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New Monterey community inspired by Henry David Thoreau’s ‘Walden’

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Housing concept hopes to get wealthy elite to “disconnect from technology”

Roving glass pod guest house.
Rendering courtesy of developer

Transcendentalist scribe Henry David Thoreau’s Walden is a meditation on simple living in nature’s surroundings. Now the writer’s lifestyle tome is the basis for a new living community in Monterey where admission will cost you roughly $5 million.

Described as a “forward thinking enclave of residential properties, rooted in a shared commitment to creating a community that integrates a low impact built environment on its spectacular natural surrounding,” Walden Monterey is set on a 600-acre, oak tree-strewn hillside on the Monterey Peninsula.

The entire community will hold only 22 residents. Each resident will receive a 20-acre parcel that’s “fully immersed in nature.”

The idea, according to developer Nick Jekogian, president and CEO of Signature Group Investments, is to get some of the world’s biggest executives to “disconnect from technology in order to reconnect with their families and themselves through nature.”

Spec house.
Spec house.

As for building a home on the multimillion-dollar lot—no hardline restriction on size or materials—there are two suggestions:

1. Nature was here first, do not disturb it. Be mindful.

2. Build a sustainable home. Because each lot is private, Walden Monterey does not wish to create lengthy guidelines that restrict their resident's ability to design and build the home of their dreams.

So far two lots have been sold to buyers.

Lucas Eastwood of Eastwood Development purchased the first property at Monterey Walden. The San Francisco-based developer snapped up an 8-acre parcel where, with the help of award-winning Feldman Architects and noted landscaper Bernard Trainor, he plans on building a 4,000-foot-square home.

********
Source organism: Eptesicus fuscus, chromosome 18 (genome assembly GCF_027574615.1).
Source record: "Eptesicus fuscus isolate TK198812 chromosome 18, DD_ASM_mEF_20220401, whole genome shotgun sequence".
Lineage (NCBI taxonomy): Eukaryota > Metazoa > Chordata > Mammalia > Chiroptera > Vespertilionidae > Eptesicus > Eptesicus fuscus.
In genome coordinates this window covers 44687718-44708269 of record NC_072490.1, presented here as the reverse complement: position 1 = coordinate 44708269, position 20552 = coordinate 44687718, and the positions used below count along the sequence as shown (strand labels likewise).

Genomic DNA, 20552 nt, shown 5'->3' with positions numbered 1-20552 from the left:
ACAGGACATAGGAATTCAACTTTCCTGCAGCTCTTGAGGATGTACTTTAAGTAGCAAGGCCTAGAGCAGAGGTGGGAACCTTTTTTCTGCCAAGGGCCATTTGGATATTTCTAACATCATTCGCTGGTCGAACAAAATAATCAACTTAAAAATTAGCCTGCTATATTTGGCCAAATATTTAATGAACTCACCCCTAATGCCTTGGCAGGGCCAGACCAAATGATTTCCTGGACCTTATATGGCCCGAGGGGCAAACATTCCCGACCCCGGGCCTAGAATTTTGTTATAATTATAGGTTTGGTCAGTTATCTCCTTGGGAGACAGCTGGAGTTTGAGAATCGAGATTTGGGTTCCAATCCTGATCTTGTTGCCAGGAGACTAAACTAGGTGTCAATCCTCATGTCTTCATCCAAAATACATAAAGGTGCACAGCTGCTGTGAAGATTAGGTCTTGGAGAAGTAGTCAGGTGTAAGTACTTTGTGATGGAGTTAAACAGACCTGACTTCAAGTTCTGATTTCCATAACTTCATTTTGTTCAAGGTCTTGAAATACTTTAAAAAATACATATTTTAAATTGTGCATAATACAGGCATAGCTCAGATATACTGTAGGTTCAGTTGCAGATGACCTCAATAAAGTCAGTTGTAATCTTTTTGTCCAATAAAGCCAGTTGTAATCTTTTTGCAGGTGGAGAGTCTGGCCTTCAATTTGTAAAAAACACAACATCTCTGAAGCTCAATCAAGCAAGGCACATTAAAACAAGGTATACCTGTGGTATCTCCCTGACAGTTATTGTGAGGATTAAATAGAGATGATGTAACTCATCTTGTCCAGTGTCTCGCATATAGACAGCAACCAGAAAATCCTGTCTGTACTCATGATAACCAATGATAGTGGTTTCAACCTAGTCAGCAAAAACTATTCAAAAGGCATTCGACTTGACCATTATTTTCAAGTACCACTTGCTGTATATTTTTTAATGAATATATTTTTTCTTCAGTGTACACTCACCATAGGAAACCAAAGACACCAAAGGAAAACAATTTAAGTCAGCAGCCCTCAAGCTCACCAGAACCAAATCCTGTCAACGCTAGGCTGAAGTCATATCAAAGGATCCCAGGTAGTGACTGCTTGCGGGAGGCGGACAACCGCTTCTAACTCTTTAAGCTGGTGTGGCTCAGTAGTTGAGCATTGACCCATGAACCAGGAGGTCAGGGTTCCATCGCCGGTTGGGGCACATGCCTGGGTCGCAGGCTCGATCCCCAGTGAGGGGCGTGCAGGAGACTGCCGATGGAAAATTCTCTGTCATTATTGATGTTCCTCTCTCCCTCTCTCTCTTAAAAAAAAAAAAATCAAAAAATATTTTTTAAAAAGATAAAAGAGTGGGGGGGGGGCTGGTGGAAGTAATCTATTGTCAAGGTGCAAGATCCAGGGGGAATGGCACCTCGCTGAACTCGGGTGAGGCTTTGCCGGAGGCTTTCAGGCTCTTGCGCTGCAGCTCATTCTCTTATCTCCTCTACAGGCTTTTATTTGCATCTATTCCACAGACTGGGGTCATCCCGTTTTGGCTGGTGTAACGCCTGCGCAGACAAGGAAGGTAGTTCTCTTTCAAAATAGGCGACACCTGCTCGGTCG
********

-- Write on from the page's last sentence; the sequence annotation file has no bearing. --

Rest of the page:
“Growing up on the Indian reservation, this idea of preservation and respect is something that’s been ingrained in me since I was a child, and I feel compelled to carry it on,” says Eastwood. “The land is so raw and sacred it wouldn’t want to do anything to disrupt it.”

A few amenities for those who can call Walden home (or, most likely, a second or third home):

  • A community-wide trail system with hiking programming
  • An outdoor communal farm table commissioned by a local artist
  • Community gathering spots to “promote conversation and human connection”
  • A sunrise yoga platform
  • A treehouse for children
  • Zen meditation gardens
  • A visiting artists program and a fellowship program to help educate residents on nature and sustainable systems
  • A “TED-like discussion series for residents,” which will focus on “global conversations inspired by nature”

Eight of 22 lots will be available fall 2017, with the remaining lots available early 2018. Have at them, wealthy nature lovers.

Developer Nick Jekogian (left) takes team on a tour of Monterey Walden land.
Developer Nick Jekogian (left) takes team on a tour of Monterey Walden land.